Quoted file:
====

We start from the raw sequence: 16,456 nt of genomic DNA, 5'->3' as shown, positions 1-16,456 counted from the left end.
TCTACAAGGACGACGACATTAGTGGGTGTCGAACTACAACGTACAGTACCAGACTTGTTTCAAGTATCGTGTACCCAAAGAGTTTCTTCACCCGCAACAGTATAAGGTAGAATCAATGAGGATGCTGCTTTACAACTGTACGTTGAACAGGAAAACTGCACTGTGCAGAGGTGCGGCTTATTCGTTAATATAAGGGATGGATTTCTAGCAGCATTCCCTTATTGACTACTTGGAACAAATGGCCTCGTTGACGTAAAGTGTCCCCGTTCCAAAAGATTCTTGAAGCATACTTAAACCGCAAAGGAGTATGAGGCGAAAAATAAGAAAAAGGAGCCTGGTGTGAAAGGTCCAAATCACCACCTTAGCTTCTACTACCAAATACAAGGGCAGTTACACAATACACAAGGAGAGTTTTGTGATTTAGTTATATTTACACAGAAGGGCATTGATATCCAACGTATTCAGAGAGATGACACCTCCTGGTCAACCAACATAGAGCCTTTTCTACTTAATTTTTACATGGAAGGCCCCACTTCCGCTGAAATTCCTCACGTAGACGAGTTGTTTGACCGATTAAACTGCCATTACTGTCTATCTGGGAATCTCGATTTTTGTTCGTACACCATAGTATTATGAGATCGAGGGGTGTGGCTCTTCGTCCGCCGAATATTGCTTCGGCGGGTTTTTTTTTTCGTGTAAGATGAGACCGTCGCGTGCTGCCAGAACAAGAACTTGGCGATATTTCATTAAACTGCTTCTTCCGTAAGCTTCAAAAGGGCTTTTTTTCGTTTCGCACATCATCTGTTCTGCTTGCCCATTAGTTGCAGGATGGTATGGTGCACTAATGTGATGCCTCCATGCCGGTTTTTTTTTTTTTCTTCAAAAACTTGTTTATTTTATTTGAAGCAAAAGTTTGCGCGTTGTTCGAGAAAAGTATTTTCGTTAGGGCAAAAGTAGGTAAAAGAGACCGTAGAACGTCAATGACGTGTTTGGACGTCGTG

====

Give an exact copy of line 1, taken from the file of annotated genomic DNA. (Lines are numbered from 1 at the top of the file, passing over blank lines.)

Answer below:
We start from the raw sequence: 16,456 nt of genomic DNA, 5'->3' as shown, positions 1-16,456 counted from the left end.